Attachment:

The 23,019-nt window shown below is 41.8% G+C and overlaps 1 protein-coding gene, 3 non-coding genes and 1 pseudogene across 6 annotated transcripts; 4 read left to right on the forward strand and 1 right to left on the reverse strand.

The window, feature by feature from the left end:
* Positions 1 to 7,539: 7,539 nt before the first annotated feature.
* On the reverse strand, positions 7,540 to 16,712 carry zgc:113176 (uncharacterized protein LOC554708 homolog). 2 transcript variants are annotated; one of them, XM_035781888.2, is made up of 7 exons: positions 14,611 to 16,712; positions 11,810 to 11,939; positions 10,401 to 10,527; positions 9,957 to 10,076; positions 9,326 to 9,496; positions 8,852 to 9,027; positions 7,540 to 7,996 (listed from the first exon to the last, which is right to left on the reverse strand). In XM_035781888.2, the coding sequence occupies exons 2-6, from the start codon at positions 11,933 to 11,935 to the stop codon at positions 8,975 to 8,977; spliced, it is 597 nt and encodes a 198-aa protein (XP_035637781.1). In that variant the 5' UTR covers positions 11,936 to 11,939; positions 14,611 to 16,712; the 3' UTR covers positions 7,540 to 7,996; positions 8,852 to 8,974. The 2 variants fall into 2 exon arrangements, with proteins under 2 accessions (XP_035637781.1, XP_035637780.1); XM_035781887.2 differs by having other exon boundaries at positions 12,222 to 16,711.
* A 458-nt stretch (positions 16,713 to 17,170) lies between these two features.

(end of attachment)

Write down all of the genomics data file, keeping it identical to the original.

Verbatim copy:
The 23,019-nt window shown below is 41.8% G+C and overlaps 1 protein-coding gene, 3 non-coding genes and 1 pseudogene across 6 annotated transcripts; 4 read left to right on the forward strand and 1 right to left on the reverse strand.

The window, feature by feature from the left end:
* Positions 1 to 7,539: 7,539 nt before the first annotated feature.
* On the reverse strand, positions 7,540 to 16,712 carry zgc:113176 (uncharacterized protein LOC554708 homolog). 2 transcript variants are annotated; one of them, XM_035781888.2, is made up of 7 exons: positions 14,611 to 16,712; positions 11,810 to 11,939; positions 10,401 to 10,527; positions 9,957 to 10,076; positions 9,326 to 9,496; positions 8,852 to 9,027; positions 7,540 to 7,996 (listed from the first exon to the last, which is right to left on the reverse strand). In XM_035781888.2, the coding sequence occupies exons 2-6, from the start codon at positions 11,933 to 11,935 to the stop codon at positions 8,975 to 8,977; spliced, it is 597 nt and encodes a 198-aa protein (XP_035637781.1). In that variant the 5' UTR covers positions 11,936 to 11,939; positions 14,611 to 16,712; the 3' UTR covers positions 7,540 to 7,996; positions 8,852 to 8,974. The 2 variants fall into 2 exon arrangements, with proteins under 2 accessions (XP_035637781.1, XP_035637780.1); XM_035781887.2 differs by having other exon boundaries at positions 12,222 to 16,711.
* A 458-nt stretch (positions 16,713 to 17,170) lies between these two features.